Let us now follow Einstein's suggestion that gravity is a manifestation of spacetime curvature induced by the presence of matter. We must therefore obtain a set of equations that describe quantitatively how the curvature of spacetime at any event is related to the matter distribution at that event. These will be the gravitational field equations, or Einstein equations, in the same way that the Maxwell equations are the field equations of electromagnetism.
Maxwell's equations relate the electromagnetic field F at any event to its source, the 4-current density j at that event. Similarly, Einstein's equations relate spacetime curvature to its source, the energy–momentum of matter. As we shall see, the analogy goes further. In any given coordinate system, Maxwell's equations are second-order partial differential equations for the components Fµν of the electromagnetic field tensor (or equivalently for the components Aµ of the electromagnetic potential). We shall find that Einstein's equations are also a set of second-order partial differential equations, but instead for the metric coefficients gµν of spacetime.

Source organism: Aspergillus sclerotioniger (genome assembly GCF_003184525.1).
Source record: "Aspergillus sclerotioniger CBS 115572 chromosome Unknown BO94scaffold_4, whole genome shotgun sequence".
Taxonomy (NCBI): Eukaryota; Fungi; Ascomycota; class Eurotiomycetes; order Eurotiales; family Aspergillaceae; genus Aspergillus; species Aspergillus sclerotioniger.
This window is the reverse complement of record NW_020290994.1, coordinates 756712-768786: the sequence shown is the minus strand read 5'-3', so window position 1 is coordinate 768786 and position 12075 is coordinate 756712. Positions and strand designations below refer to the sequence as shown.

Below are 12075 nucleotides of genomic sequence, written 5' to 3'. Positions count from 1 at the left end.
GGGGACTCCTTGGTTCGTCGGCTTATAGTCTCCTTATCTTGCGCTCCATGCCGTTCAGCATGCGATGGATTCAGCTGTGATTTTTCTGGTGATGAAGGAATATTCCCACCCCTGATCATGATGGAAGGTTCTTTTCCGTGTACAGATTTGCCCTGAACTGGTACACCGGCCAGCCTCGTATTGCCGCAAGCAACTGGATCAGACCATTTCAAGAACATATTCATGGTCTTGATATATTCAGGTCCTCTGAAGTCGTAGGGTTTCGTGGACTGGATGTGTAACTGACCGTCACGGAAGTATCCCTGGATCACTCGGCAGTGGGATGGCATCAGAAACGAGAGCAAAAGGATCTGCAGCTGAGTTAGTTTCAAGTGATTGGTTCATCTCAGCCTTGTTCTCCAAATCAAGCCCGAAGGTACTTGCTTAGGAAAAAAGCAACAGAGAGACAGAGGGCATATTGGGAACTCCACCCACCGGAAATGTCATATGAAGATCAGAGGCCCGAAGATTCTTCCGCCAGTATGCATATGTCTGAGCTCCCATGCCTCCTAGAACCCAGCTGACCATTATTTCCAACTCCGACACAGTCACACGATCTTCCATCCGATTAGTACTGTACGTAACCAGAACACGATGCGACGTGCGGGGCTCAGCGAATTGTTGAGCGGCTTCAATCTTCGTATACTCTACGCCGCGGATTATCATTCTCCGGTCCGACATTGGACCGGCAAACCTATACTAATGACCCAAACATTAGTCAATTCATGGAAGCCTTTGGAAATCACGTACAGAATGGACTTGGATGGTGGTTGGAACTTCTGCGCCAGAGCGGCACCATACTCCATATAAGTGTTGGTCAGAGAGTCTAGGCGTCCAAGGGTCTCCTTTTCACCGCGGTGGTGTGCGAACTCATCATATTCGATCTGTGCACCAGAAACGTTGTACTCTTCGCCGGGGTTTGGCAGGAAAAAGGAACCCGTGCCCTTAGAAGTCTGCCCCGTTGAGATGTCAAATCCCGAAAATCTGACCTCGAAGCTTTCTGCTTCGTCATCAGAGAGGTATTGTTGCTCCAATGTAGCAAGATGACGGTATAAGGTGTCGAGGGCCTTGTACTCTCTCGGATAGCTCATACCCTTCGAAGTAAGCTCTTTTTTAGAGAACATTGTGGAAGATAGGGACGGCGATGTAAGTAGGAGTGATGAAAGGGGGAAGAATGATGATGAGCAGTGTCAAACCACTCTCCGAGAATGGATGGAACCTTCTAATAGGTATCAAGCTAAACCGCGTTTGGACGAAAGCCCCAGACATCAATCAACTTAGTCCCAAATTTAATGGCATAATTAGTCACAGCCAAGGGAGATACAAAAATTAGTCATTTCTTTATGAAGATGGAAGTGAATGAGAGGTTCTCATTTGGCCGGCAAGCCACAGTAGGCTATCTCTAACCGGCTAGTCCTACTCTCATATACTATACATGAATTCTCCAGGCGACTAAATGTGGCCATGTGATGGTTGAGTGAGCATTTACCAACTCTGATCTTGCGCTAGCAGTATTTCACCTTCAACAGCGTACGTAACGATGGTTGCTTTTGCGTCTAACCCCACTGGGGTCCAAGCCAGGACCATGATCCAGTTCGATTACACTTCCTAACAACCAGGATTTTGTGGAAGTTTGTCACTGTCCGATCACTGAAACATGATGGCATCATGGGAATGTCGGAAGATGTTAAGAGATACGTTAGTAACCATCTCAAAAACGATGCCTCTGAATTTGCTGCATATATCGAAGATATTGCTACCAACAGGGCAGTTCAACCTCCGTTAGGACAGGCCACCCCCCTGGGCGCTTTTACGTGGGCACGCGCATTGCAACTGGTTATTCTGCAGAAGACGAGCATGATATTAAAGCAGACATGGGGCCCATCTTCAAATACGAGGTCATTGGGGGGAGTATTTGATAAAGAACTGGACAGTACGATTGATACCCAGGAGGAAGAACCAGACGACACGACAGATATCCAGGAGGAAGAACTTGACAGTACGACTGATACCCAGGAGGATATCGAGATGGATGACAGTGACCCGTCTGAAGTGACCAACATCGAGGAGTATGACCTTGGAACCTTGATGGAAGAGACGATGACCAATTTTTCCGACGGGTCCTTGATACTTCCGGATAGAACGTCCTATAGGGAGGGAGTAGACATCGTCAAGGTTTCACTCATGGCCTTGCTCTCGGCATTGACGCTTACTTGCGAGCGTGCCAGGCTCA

The energy–momentum tensor
To construct the gravitational field equations, we must first find a properly relativistic (or covariant) way of expressing the source term. In other words, we must identify a tensor that describes the matter distribution at each event in spacetime.